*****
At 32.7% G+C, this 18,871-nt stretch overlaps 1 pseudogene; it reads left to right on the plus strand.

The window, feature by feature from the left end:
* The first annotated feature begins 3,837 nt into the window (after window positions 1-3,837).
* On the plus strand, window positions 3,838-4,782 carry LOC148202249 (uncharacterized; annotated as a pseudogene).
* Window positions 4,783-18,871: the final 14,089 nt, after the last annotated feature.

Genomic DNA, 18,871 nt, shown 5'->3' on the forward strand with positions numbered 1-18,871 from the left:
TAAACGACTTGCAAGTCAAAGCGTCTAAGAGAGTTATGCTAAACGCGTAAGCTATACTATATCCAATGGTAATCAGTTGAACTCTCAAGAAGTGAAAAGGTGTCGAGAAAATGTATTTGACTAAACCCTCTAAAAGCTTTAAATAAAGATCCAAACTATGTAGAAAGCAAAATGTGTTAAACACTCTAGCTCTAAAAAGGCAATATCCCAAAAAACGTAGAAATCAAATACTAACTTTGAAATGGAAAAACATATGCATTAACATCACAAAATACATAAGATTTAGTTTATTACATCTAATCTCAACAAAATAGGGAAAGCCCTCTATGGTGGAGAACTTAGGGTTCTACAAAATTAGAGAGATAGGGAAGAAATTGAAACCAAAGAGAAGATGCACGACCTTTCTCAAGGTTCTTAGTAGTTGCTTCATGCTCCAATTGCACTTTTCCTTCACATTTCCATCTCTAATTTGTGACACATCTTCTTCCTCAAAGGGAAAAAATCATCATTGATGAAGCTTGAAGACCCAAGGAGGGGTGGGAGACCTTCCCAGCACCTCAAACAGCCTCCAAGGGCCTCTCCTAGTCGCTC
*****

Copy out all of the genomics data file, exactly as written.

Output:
At 32.7% G+C, this 18,871-nt stretch overlaps 1 pseudogene; it reads left to right on the plus strand.

The window, feature by feature from the left end:
* The first annotated feature begins 3,837 nt into the window (after window positions 1-3,837).
* On the plus strand, window positions 3,838-4,782 carry LOC148202249 (uncharacterized; annotated as a pseudogene).
* Window positions 4,783-18,871: the final 14,089 nt, after the last annotated feature.

Genomic DNA, 18,871 nt, shown 5'->3' on the forward strand with positions numbered 1-18,871 from the left:
TAAACGACTTGCAAGTCAAAGCGTCTAAGAGAGTTATGCTAAACGCGTAAGCTATACTATATCCAATGGTAATCAGTTGAACTCTCAAGAAGTGAAAAGGTGTCGAGAAAATGTATTTGACTAAACCCTCTAAAAGCTTTAAATAAAGATCCAAACTATGTAGAAAGCAAAATGTGTTAAACACTCTAGCTCTAAAAAGGCAATATCCCAAAAAACGTAGAAATCAAATACTAACTTTGAAATGGAAAAACATATGCATTAACATCACAAAATACATAAGATTTAGTTTATTACATCTAATCTCAACAAAATAGGGAAAGCCCTCTATGGTGGAGAACTTAGGGTTCTACAAAATTAGAGAGATAGGGAAGAAATTGAAACCAAAGAGAAGATGCACGACCTTTCTCAAGGTTCTTAGTAGTTGCTTCATGCTCCAATTGCACTTTTCCTTCACATTTCCATCTCTAATTTGTGACACATCTTCTTCCTCAAAGGGAAAAAATCATCATTGATGAAGCTTGAAGACCCAAGGAGGGGTGGGAGACCTTCCCAGCACCTCAAACAGCCTCCAAGGGCCTCTCCTAGTCGCTC